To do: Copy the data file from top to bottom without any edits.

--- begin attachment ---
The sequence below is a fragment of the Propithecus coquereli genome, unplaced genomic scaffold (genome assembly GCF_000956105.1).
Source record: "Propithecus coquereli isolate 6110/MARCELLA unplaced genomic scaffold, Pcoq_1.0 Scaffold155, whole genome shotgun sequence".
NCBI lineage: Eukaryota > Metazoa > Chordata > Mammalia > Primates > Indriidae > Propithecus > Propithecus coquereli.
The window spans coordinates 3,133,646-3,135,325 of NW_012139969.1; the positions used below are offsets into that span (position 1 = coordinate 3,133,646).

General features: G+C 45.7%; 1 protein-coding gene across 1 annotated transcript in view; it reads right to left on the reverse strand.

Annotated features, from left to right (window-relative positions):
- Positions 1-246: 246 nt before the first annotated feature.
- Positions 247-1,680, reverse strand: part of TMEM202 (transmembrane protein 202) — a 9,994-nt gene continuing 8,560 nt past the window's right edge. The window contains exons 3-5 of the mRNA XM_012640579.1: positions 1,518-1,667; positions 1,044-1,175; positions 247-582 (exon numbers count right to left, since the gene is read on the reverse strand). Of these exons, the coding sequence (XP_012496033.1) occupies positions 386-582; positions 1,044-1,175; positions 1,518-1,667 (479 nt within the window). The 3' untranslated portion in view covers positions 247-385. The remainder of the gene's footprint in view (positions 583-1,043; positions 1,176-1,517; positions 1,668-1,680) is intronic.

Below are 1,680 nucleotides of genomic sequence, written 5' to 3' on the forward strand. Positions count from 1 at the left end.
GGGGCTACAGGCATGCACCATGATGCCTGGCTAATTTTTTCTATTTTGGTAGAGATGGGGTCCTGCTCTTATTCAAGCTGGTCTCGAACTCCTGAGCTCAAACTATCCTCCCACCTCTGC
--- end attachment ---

The sequence below is a fragment of the Propithecus coquereli genome, unplaced genomic scaffold (genome assembly GCF_000956105.1).
Source record: "Propithecus coquereli isolate 6110/MARCELLA unplaced genomic scaffold, Pcoq_1.0 Scaffold155, whole genome shotgun sequence".
NCBI lineage: Eukaryota > Metazoa > Chordata > Mammalia > Primates > Indriidae > Propithecus > Propithecus coquereli.
The window spans coordinates 3,133,646-3,135,325 of NW_012139969.1; the positions used below are offsets into that span (position 1 = coordinate 3,133,646).

General features: G+C 45.7%; 1 protein-coding gene across 1 annotated transcript in view; it reads right to left on the reverse strand.

Annotated features, from left to right (window-relative positions):
- Positions 1-246: 246 nt before the first annotated feature.
- Positions 247-1,680, reverse strand: part of TMEM202 (transmembrane protein 202) — a 9,994-nt gene continuing 8,560 nt past the window's right edge. The window contains exons 3-5 of the mRNA XM_012640579.1: positions 1,518-1,667; positions 1,044-1,175; positions 247-582 (exon numbers count right to left, since the gene is read on the reverse strand). Of these exons, the coding sequence (XP_012496033.1) occupies positions 386-582; positions 1,044-1,175; positions 1,518-1,667 (479 nt within the window). The 3' untranslated portion in view covers positions 247-385. The remainder of the gene's footprint in view (positions 583-1,043; positions 1,176-1,517; positions 1,668-1,680) is intronic.

Below are 1,680 nucleotides of genomic sequence, written 5' to 3' on the forward strand. Positions count from 1 at the left end.
GGGGCTACAGGCATGCACCATGATGCCTGGCTAATTTTTTCTATTTTGGTAGAGATGGGGTCCTGCTCTTATTCAAGCTGGTCTCGAACTCCTGAGCTCAAACTATCCTCCCACCTCTGC